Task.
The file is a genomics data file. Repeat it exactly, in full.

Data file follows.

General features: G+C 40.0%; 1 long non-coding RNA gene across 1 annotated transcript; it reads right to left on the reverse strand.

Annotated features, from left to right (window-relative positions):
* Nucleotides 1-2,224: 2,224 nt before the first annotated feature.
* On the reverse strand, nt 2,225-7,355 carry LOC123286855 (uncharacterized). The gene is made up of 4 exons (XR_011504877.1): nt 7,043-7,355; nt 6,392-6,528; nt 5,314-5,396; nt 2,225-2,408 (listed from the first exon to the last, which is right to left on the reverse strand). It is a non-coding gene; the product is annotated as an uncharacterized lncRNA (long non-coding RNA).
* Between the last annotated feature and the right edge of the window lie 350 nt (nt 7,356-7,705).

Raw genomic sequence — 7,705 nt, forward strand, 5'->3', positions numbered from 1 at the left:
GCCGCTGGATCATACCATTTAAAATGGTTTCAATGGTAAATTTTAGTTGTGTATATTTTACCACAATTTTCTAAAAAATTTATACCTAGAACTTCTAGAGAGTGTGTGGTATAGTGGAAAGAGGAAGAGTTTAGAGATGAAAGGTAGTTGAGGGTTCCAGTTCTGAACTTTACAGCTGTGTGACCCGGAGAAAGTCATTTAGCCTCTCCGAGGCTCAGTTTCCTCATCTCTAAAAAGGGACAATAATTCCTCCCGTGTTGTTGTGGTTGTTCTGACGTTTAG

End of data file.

General features: G+C 40.0%; 1 long non-coding RNA gene across 1 annotated transcript; it reads right to left on the reverse strand.

Annotated features, from left to right (window-relative positions):
* Nucleotides 1-2,224: 2,224 nt before the first annotated feature.
* On the reverse strand, nt 2,225-7,355 carry LOC123286855 (uncharacterized). The gene is made up of 4 exons (XR_011504877.1): nt 7,043-7,355; nt 6,392-6,528; nt 5,314-5,396; nt 2,225-2,408 (listed from the first exon to the last, which is right to left on the reverse strand). It is a non-coding gene; the product is annotated as an uncharacterized lncRNA (long non-coding RNA).
* Between the last annotated feature and the right edge of the window lie 350 nt (nt 7,356-7,705).

Raw genomic sequence — 7,705 nt, forward strand, 5'->3', positions numbered from 1 at the left:
GCCGCTGGATCATACCATTTAAAATGGTTTCAATGGTAAATTTTAGTTGTGTATATTTTACCACAATTTTCTAAAAAATTTATACCTAGAACTTCTAGAGAGTGTGTGGTATAGTGGAAAGAGGAAGAGTTTAGAGATGAAAGGTAGTTGAGGGTTCCAGTTCTGAACTTTACAGCTGTGTGACCCGGAGAAAGTCATTTAGCCTCTCCGAGGCTCAGTTTCCTCATCTCTAAAAAGGGACAATAATTCCTCCCGTGTTGTTGTGGTTGTTCTGACGTTTAG